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Duncan Reid: 'Hong Kong can compete with these teams'
BEIRUT (FIBA Asia Cup 2017) - Hong Kong made their exit from the FIBA Asia Cup on Saturday after falling to Japan for a third defeat in as many games but there is cause for hope.
His name is Duncan Reid.
A tower of power inside, Reid and a spirited group of Hong Kong players had good spells of play in the tournament and showed they could be a difficult opponent to face once the FIBA Basketball World Cup Asia Qualifiers tip off in November.
"We definitely showed that we can compete with these teams, especially Chinese Taipei," Hong Kong center Reid said.
Hong Kong's best chance to get a win was indeed in their opening day clash with Chinese Taipei. The game was tied early in the fourth quarter but their Far East adversaries ended up outscoring them, 22-9 to win, 77-62.
Hong Kong did not, Reid says, have enough time to get ready for a competition that has gotten a lot tougher with the addition of Oceania powers Australia and New Zealand.
"We're just in a tough situation," he said. "We're definitely the least prepared out of any team here. Our league finished on the 28th of July so we've had a week of practice.""Most of these teams have been preparing for two months. You can see at times we're really disjointed because we have guys from five or six teams trying to figuring it out on the fly."
Reid's improvement the last several years has certainly helped Hong Kong. Born and raised in the country, his father is Canadian. Reid went to the University of Guelph in southwestern Ontario and played basketball there. He returned a much better player.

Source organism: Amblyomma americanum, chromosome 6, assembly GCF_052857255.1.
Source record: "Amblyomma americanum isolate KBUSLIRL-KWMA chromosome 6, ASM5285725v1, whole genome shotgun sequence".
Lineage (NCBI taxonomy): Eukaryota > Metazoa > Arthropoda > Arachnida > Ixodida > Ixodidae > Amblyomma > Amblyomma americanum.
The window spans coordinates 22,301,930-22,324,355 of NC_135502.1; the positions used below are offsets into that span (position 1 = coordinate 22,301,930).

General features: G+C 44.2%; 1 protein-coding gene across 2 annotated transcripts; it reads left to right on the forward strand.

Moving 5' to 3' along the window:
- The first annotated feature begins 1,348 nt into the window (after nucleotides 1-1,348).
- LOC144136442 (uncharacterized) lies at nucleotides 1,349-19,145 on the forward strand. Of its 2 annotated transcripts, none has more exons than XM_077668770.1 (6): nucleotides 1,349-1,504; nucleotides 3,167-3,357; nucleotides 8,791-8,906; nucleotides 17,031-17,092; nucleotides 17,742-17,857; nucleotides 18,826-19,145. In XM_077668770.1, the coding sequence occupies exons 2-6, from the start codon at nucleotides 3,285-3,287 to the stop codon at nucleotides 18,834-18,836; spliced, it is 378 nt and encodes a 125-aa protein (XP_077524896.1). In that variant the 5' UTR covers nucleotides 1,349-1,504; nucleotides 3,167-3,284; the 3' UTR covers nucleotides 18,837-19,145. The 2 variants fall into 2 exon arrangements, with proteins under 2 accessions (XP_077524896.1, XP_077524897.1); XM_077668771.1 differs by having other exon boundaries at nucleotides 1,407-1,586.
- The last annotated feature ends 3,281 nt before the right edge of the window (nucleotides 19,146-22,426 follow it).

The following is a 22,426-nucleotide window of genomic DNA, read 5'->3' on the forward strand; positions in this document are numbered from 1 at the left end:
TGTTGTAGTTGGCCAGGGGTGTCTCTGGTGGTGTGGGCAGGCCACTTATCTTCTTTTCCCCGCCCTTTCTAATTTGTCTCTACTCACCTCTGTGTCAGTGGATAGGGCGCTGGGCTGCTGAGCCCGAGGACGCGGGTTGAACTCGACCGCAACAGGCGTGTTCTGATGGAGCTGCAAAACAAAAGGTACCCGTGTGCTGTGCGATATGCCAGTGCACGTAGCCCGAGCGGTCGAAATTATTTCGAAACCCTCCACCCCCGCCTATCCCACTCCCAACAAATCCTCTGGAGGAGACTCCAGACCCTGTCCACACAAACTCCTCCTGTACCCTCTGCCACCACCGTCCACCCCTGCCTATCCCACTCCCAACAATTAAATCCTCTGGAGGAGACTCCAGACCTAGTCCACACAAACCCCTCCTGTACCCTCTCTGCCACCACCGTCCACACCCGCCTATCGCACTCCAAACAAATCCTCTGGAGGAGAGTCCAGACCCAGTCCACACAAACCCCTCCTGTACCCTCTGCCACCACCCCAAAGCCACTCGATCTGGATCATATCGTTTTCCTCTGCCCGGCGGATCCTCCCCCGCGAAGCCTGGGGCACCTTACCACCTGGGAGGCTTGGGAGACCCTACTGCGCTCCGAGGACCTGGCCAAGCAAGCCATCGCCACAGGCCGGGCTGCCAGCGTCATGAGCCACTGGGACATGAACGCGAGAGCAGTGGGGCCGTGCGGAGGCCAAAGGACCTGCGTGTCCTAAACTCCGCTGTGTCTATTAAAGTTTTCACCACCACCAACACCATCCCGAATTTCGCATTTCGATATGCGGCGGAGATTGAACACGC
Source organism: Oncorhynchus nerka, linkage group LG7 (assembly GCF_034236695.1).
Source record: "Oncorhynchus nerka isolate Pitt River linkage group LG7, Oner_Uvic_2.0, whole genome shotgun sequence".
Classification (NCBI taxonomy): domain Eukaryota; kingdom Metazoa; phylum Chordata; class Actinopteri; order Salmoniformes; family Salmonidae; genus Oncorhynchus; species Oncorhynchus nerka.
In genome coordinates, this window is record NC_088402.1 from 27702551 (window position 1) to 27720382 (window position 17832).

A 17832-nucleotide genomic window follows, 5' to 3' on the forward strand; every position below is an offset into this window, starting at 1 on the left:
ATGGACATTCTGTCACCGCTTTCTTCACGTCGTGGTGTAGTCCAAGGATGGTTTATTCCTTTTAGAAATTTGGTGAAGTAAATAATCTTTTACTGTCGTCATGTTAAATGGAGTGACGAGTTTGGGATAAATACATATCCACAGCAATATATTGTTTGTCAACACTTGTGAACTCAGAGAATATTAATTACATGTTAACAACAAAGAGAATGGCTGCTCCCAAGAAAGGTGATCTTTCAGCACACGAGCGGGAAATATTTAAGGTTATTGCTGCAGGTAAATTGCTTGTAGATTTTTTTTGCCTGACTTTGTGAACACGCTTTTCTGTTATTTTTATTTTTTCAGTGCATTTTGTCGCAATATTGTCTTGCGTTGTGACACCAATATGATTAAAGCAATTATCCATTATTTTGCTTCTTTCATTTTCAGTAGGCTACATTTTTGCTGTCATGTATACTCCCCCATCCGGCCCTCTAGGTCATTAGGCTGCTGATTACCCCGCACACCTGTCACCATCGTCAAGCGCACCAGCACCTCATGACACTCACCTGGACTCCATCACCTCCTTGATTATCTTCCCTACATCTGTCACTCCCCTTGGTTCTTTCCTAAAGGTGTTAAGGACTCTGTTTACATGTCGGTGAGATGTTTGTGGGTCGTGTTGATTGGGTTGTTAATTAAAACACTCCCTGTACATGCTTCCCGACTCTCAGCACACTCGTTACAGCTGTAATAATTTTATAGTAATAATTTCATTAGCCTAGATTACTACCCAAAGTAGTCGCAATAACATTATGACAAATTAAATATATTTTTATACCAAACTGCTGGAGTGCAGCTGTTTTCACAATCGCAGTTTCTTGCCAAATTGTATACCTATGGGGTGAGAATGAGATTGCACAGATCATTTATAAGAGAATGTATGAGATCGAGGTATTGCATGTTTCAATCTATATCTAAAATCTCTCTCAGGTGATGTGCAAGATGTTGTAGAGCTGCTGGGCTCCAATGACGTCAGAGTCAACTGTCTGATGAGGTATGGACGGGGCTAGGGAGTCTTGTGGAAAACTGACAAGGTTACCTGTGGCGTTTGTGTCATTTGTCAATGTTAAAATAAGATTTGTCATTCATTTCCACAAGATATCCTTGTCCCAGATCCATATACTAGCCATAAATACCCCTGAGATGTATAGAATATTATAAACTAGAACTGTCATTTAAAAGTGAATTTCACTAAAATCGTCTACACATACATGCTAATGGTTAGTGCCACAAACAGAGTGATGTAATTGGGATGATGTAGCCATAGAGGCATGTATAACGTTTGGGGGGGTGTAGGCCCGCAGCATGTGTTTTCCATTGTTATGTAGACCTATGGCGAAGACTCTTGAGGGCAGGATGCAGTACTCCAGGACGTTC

Now 27, he is his country's biggest weapon.
"It really taught me the game," he said of the experience in Canada. "My improvement from going to Guelph and coming back was astronomical. I wasn't even a good player in the Hong Kong league before I went but afterwards, it helped me.""And the Hong Kong league has improved itself as we've gotten more import level players."
There is still a long way to go for basketball in Hong Kong but good signs are there.
"At the moment, the Hong Kong league is still amateur and our national team is still amateur," he said."We're not getting paid to be here. There is still a lot of room to go but we are definitely moving in the right direction."
Reid has gotten so much better that he will play in China's CBA next season with Zhejiang.
Hong Kong will play in a tough Group A of the Asian World Cup Qualifiers with China, New Zealand and Korea. The team has struggled to find a court that meets the requirements to stage its home games but hopefully it will.
"The best case scenario, we do get a court, we do get to compete, we do get good preparation," Reid said. "I can see us being competitive. I think we can give a couple of those teams a game and moving forward with these players and this coaching staff, I think there is a lot to be positive about."
Though it ended in defeat, Reid says the loss to Chinese Taipei should be viewed as evidence that the potential is there for Hong Kong to do well.
"That game against Chinese Taipei opened a lot of people's eyes," he said. "If I look at it through more of a positive lens, we're definitely moving in the right direction and when the next one (FIBA Asia Cup) is in four years, hopefully we'll still be here, we'll be even better and more competitive."
Hong Kong do not have a player taller them Reid at 2.05m (6ft 9in). The team in Beirut had an average height of 1.88m (6ft 2in).
"We have size but we're not developing it well enough," he said. "We have big athletic guys on our team.""We have to figure out a way to develop bigs and develop guards in Hong Kong.""That's definitely one of our main issues but once we get support, I feel like in the past two tournaments - we beat Bahrain in 2013 and we beat Kuwait in 2015. We can compete and win games if we're together."